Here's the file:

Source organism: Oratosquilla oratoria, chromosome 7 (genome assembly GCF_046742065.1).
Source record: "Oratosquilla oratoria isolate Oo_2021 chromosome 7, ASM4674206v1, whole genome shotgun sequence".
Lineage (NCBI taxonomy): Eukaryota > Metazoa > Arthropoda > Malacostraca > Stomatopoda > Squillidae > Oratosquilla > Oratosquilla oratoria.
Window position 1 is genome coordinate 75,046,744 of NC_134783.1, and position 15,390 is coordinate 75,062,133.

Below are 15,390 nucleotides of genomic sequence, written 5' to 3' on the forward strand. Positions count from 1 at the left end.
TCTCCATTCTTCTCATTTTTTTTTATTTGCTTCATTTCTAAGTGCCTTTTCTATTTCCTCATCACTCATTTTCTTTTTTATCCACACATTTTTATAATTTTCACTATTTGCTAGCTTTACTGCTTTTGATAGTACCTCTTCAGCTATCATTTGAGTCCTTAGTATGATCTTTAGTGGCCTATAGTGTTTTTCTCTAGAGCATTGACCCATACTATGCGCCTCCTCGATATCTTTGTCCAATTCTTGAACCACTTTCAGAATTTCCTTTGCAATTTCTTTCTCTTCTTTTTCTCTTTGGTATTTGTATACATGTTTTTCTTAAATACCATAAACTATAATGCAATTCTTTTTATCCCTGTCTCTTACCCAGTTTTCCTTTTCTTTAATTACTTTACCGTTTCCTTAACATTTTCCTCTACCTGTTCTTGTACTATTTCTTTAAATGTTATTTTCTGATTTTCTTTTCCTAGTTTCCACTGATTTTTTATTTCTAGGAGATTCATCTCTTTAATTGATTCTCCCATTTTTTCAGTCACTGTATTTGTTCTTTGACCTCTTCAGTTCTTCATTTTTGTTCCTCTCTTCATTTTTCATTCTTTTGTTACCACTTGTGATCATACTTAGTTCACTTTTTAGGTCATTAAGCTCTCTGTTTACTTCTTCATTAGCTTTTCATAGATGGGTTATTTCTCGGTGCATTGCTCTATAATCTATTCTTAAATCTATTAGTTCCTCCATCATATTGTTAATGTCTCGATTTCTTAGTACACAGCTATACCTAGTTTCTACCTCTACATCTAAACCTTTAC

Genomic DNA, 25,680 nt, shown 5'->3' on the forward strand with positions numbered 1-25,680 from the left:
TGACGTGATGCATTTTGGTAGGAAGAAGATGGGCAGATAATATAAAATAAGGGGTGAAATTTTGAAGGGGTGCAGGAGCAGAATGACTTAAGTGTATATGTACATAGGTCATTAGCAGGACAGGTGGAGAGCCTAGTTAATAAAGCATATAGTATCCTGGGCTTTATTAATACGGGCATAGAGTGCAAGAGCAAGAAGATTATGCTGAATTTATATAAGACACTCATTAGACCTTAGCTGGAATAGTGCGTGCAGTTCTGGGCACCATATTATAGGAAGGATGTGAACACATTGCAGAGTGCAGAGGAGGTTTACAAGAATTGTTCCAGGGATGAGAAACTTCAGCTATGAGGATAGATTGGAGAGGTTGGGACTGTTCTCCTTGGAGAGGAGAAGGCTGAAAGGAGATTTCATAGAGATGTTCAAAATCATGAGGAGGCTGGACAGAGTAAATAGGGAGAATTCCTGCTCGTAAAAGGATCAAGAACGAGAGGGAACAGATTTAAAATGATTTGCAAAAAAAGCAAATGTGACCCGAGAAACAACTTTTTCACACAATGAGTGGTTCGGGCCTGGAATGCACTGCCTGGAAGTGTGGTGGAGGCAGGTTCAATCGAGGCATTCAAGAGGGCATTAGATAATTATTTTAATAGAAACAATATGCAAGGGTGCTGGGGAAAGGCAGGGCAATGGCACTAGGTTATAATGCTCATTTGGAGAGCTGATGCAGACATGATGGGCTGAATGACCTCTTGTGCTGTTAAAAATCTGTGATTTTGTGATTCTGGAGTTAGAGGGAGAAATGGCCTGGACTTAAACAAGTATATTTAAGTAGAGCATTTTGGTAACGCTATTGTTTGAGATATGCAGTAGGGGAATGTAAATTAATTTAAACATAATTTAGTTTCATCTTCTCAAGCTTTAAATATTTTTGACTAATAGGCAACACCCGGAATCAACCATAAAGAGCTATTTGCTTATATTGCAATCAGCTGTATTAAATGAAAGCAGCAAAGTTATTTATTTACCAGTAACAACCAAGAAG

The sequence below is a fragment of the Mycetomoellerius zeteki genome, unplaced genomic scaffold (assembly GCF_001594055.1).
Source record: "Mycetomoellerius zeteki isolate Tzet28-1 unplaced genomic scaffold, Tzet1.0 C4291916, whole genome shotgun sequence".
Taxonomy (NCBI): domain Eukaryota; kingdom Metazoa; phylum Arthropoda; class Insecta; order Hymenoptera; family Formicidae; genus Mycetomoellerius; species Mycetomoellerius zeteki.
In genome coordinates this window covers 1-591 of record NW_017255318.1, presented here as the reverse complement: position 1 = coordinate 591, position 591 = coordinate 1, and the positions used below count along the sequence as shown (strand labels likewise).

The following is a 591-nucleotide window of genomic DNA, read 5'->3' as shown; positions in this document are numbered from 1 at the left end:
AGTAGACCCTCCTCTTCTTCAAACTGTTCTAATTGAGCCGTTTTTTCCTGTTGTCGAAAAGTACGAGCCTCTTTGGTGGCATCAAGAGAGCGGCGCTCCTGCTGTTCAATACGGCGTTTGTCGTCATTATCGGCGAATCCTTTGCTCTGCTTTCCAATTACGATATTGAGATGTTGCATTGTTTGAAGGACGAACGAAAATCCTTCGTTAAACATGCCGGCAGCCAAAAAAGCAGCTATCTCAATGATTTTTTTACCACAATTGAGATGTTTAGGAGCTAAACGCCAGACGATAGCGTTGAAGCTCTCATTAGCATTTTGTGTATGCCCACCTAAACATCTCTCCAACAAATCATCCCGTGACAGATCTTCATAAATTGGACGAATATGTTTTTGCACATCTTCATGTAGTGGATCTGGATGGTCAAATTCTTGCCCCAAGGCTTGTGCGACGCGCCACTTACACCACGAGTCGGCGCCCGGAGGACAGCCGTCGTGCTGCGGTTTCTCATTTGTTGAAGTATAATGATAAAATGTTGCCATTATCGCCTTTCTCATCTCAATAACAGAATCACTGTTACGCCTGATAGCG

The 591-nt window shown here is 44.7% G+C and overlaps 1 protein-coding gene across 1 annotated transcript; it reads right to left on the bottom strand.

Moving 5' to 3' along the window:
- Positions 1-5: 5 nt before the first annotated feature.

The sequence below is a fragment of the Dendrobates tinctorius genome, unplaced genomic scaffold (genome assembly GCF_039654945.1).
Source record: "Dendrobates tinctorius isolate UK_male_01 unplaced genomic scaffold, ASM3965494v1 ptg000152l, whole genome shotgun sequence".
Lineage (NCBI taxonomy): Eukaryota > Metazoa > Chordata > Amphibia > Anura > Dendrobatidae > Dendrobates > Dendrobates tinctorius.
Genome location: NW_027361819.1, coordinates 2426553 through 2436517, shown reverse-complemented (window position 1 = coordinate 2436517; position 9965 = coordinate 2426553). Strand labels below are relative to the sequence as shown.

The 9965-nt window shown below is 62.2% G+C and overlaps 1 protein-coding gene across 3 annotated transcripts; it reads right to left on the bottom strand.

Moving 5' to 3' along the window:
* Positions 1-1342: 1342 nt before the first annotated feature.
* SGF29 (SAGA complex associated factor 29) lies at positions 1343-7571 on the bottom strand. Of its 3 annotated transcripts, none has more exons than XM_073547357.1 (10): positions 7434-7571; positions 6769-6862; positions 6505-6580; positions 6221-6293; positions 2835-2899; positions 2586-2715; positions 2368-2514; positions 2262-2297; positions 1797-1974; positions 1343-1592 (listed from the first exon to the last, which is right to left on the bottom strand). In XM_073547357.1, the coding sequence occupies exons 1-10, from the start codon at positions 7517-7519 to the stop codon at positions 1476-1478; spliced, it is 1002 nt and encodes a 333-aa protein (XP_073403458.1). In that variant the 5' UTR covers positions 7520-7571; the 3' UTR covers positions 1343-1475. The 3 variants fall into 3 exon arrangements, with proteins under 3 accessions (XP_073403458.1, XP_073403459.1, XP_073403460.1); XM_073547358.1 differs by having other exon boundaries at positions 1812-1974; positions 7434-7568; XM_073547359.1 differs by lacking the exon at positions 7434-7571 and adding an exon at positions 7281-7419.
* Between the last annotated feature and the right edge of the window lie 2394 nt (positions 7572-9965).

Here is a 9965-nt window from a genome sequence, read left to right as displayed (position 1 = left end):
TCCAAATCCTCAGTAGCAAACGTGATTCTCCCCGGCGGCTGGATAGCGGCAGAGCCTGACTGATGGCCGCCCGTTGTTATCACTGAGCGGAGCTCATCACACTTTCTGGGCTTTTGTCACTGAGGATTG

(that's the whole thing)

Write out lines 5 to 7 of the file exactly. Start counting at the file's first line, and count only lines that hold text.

Below are 15,390 nucleotides of genomic sequence, written 5' to 3' on the forward strand. Positions count from 1 at the left end.
TCTCCATTCTTCTCATTTTTTTTTATTTGCTTCATTTCTAAGTGCCTTTTCTATTTCCTCATCACTCATTTTCTTTTTTATCCACACATTTTTATAATTTTCACTATTTGCTAGCTTTACTGCTTTTGATAGTACCTCTTCAGCTATCATTTGAGTCCTTAGTATGATCTTTAGTGGCCTATAGTGTTTTTCTCTAGAGCATTGACCCATACTATGCGCCTCCTCGATATCTTTGTCCAATTCTTGAACCACTTTCAGAATTTCCTTTGCAATTTCTTTCTCTTCTTTTTCTCTTTGGTATTTGTATACATGTTTTTCTTAAATACCATAAACTATAATGCAATTCTTTTTATCCCTGTCTCTTACCCAGTTTTCCTTTTCTTTAATTACTTTACCGTTTCCTTAACATTTTCCTCTACCTGTTCTTGTACTATTTCTTTAAATGTTATTTTCTGATTTTCTTTTCCTAGTTTCCACTGATTTTTTATTTCTAGGAGATTCATCTCTTTAATTGATTCTCCCATTTTTTCAGTCACTGTATTTGTTCTTTGACCTCTTCAGTTCTTCATTTTTGTTCCTCTCTTCATTTTTCATTCTTTTGTTACCACTTGTGATCATACTTAGTTCACTTTTTAGGTCATTAAGCTCTCTGTTTACTTCTTCATTAGCTTTTCATAGATGGGTTATTTCTCGGTGCATTGCTCTATAATCTATTCTTAAATCTATTAGTTCCTCCATCATATTGTTAATGTCTCGATTTCTTAGTACACAGCTATACCTAGTTTCTACCTCTACATCTAAACCTTTAC

Genomic DNA, 25,680 nt, shown 5'->3' on the forward strand with positions numbered 1-25,680 from the left: